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I'm reading picaresque books in 2010 and reading authors and subjects I would not otherwise lift off a library or bookstore shelf. Such is Hey, Cowboy, Wanna Get Lucky? by Baxter Black. Before going further, though, this is once again not a picaresque novel. It is another buddy story with lots of miles covered going from one professional rodeo to the next. Link and Cody are likable cowboys and their dogged attempts to stay on the back of a bucking bull for eight seconds are not as predictable as one might expect. Black writes of a camaraderie among the competitors, as they tell each other about the quirks and threats of the animals. Danger lurks only when Texan big businessmen look to win gambling bets by kidnapping Link at the year end competition in Oklahoma City.
Black is notable as the dean of the cowboy poets, who knew? And he has various gimmicks in the development of the story that are outright charming as well as clever. He interrupts the story every now and then to "talk" directly to the reader about what might come next and how he has gone about constructing the tale. I especially liked Pinto Calhoon, the genie/guardian angel who lives in a can of Copenhagen, speaks in rhymed couplets, and who has a prior history of not really helping those to whom he granted wishes, such as the likes of Ted Turner, Mario Puzo, Gary Hart, John DeLorean and John Erlichman. With such a history of failures, Link thinks Pinto is due for a change of luck and will help him win the finals.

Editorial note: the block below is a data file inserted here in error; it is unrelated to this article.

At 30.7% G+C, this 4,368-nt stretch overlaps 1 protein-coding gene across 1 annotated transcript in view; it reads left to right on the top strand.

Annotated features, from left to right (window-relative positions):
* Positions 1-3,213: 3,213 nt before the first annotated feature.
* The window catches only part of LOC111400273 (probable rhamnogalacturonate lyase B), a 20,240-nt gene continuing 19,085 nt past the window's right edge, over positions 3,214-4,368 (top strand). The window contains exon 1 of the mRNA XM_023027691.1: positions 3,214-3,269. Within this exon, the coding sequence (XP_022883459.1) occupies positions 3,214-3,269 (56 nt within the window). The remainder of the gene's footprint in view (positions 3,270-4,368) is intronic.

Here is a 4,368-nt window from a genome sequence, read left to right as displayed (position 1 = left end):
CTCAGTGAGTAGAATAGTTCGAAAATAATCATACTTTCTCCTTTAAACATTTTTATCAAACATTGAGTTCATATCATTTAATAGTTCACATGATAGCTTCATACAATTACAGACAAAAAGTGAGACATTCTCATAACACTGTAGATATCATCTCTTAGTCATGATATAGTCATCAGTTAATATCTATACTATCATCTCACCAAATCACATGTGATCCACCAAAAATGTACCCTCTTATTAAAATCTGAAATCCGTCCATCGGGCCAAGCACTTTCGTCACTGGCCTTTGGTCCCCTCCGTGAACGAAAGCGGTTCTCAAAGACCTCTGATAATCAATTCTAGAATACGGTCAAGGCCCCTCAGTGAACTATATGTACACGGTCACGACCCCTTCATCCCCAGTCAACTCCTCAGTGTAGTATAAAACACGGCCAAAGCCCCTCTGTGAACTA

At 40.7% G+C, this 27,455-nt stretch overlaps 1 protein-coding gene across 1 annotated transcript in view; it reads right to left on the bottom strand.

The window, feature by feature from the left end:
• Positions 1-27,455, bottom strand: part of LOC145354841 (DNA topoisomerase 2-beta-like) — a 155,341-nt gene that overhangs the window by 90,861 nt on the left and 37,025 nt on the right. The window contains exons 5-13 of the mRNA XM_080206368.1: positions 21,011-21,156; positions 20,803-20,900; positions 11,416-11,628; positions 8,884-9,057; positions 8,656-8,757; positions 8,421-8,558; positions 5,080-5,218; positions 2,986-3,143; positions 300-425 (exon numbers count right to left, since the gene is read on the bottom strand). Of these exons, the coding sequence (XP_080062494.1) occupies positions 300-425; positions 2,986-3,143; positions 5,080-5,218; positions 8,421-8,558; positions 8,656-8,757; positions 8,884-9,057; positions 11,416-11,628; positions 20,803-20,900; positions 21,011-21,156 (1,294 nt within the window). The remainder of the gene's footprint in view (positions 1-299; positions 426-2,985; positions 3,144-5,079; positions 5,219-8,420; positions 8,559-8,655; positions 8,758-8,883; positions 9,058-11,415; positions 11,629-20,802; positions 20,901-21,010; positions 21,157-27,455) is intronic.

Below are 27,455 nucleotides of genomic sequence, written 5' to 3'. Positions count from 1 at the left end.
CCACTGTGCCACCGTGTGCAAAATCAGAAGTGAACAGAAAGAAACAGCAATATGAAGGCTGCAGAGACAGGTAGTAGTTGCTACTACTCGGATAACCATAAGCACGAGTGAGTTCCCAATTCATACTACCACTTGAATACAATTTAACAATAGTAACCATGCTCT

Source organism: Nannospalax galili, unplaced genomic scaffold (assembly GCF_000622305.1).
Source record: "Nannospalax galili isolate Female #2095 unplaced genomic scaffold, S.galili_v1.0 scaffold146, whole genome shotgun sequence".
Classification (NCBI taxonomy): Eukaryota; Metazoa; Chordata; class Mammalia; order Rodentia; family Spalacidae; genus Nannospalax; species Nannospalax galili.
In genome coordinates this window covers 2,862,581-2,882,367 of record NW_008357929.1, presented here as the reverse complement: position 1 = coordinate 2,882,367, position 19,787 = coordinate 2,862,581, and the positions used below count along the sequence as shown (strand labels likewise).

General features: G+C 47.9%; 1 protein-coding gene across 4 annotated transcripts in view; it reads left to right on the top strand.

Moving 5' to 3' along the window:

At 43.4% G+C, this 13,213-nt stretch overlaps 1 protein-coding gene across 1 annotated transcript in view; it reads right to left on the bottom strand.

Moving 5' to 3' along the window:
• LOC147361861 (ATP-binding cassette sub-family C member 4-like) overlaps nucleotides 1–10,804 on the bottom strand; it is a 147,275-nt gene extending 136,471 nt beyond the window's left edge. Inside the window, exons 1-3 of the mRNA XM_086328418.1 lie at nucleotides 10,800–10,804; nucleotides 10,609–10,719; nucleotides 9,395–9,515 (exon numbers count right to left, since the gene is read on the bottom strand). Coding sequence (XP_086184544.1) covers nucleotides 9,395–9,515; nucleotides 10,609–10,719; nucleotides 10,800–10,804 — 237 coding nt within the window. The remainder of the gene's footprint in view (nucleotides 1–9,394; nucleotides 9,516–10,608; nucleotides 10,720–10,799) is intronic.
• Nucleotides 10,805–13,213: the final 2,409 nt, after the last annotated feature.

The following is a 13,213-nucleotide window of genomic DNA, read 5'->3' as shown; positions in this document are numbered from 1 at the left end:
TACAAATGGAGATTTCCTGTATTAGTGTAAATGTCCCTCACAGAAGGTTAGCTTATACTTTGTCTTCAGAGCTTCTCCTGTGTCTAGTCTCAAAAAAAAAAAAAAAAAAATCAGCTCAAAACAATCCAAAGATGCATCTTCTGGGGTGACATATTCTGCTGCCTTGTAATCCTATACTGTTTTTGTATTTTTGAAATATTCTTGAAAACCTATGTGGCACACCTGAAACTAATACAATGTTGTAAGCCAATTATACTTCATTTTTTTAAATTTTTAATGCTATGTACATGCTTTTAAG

So, I guess there are some picaresque elements in here: a true blue traveling buddy, daring escapes, and naive, a goodhearted protagonist on a quest. All in all, a wholesome humorous book about the contemporary West, the kind of book high school English teachers should put on summer reading lists (that is, completely devoid of political correctedness and social liberalism).
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